Speed Kills… But How Much Can it Help the Steelers?
by Rebecca Rollett
I started doing some research for an article on running back Dri Archer last season. In the course of my research I ran across a couple of players who also caught my eye. Said article was never completed, and so I’m revisiting it to see what happened to the guys I was writing about.
In the past several years there seemed to be a sort of thread tying the Steelers’ draft choices together. The 2013 draft was, to my eyes at least, all about character, an apparent reaction to some of the risks the Steelers had taken in the 2012 draft which didn’t entirely pan out.
The 2014 draft, in what seemed a departure for the Black and Gold, was on the surface at least almost entirely about speed. Even the aptly-monikered “Shade Tree,” Daniel McCullers, is pretty fast for such a large man.
Perhaps, several years after Warren Sapp declared the Steelers “old, slow, and done,” the front office finally decided to build a team no one could possibly call old or slow, at any rate.
Dri Archer, Trey Burton, and Henry Josey, speedsters
The poster child for this aspect of the 2014 draft was third-round pick Dri Archer. A highly controversial pick, Archer was most notable for his diminutive size (5’8”, 174 pounds) and blazing speed (he ran a 4.26 40 yard dash at the combine, the second fastest ever in the electronically-timed era, after Chris Johnson.)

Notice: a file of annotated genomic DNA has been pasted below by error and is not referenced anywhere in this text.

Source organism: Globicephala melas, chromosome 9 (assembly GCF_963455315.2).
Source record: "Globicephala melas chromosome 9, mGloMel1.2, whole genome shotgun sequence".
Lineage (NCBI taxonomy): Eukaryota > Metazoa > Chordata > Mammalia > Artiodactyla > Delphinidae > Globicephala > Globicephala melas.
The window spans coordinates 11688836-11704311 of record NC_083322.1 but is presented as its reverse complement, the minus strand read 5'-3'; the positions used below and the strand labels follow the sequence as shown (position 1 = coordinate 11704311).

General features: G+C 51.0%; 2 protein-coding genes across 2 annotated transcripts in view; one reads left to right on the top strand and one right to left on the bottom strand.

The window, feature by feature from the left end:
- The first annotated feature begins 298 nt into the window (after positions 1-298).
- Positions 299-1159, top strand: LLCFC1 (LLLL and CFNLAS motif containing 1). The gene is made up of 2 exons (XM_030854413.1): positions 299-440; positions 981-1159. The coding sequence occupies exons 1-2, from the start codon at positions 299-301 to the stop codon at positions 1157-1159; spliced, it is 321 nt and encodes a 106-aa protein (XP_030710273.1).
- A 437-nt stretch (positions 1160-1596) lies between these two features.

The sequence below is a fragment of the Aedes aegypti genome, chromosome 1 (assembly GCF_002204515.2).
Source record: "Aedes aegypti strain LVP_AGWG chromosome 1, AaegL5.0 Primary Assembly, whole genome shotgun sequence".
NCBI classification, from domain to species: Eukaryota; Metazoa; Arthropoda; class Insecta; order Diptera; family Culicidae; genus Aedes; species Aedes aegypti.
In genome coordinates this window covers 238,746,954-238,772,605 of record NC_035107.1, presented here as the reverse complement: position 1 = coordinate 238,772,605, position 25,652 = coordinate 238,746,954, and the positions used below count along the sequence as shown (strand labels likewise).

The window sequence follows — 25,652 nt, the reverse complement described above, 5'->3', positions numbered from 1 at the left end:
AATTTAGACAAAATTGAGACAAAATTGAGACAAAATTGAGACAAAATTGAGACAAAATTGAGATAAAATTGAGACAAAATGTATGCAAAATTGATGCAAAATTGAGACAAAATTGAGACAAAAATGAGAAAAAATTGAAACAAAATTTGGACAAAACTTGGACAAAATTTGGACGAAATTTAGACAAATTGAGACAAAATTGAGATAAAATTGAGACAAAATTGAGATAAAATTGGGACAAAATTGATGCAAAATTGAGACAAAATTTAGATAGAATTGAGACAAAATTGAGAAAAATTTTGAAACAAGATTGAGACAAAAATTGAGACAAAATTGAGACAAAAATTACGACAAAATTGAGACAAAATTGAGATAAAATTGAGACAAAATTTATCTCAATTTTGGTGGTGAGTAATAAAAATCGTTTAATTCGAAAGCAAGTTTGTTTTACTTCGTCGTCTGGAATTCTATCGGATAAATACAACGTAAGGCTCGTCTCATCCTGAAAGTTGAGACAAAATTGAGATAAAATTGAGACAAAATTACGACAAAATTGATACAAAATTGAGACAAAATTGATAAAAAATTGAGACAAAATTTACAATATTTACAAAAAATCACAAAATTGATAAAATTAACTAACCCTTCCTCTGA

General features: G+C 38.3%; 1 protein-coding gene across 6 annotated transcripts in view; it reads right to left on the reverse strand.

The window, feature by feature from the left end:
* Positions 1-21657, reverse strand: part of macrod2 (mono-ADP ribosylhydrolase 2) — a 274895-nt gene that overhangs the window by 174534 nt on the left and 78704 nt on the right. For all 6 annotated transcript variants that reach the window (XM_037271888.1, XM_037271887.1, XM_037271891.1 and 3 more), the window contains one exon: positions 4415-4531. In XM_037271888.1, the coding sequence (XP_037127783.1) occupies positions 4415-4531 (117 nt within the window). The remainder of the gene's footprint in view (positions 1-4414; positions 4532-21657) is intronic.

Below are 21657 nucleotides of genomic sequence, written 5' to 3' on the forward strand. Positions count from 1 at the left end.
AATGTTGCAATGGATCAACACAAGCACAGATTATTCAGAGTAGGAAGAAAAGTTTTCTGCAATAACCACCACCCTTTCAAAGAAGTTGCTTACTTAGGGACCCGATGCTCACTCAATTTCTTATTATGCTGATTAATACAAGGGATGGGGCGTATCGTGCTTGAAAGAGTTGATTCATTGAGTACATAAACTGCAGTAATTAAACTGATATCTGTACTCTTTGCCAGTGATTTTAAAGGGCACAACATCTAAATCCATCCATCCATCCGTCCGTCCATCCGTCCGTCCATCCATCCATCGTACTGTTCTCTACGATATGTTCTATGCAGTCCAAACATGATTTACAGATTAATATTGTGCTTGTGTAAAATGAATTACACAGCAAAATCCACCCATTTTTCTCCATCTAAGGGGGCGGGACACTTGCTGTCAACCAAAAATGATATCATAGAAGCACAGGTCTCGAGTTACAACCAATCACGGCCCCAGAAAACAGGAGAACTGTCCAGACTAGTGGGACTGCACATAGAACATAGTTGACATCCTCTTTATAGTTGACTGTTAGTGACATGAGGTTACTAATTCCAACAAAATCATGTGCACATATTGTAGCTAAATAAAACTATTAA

This pick was not without its detractors. In fact, it was pretty hard to find anyone at all, other than Archer’s famiiy, friends, and presumably the Steelers staff, who thought it was a good idea. Everyone seemed to think he would have been a fine pick in, say, the sixth round.
But that’s water under the bridge. So without further ado let’s look at Archer and the two other players I researched and see how they have done so far.
The three players in question are, as the article title would imply, linked by outstanding speed. There is a much closer bond between Archer and one of the other two, though.
As I looked for background information on Archer, I found an article in the Herald Tribune profiling not only Archer but wide receiver/tight end Trey Burton. Not only are both players from Nokomis, Florida, they were neighbors, and played football together at Venice High School.
Trey Burton has terrific genes. His grandfather, Lawrence Burton, was a first-round pick by the New Orleans Saints in 1975 and played with Archie Manning. Before that, Lawrence Burton set a world record in the 60-yard dash, and went to the Munich Olympics.
Both Trey Burton and Dri Archer ran track in high school, but it was on the football field they both hoped to make their fortunes.
Burton was a lock, it seemed. The Herald-Tribune article notes:
Burton is one of the best high school players to come out of the area. In fact, Manatee coach Joe Kinnan, who has coached close to 30 years, still maintains Burton is the best player he ever coached against.
Burton was recruited by Urban Meyer as a spread-option quarterback and went to the University of Florida, his dream since he was five years old.
Dri Archer didn’t have the same sort of pedigree and didn’t make the same sort of impression. He was barely recruited at all for college programs, as most everyone thought he was too small. He was an inch shorter and 10 pounds lighter then, so this is scarcely surprising.
Burton enjoyed immediate success as a Gator, scoring on his very first carry. His grandmother, watching from the stands, was so excited she passed out and had to spend the night in the hospital. Now that’s familial support! Burton was also named to the all-SEC freshman team.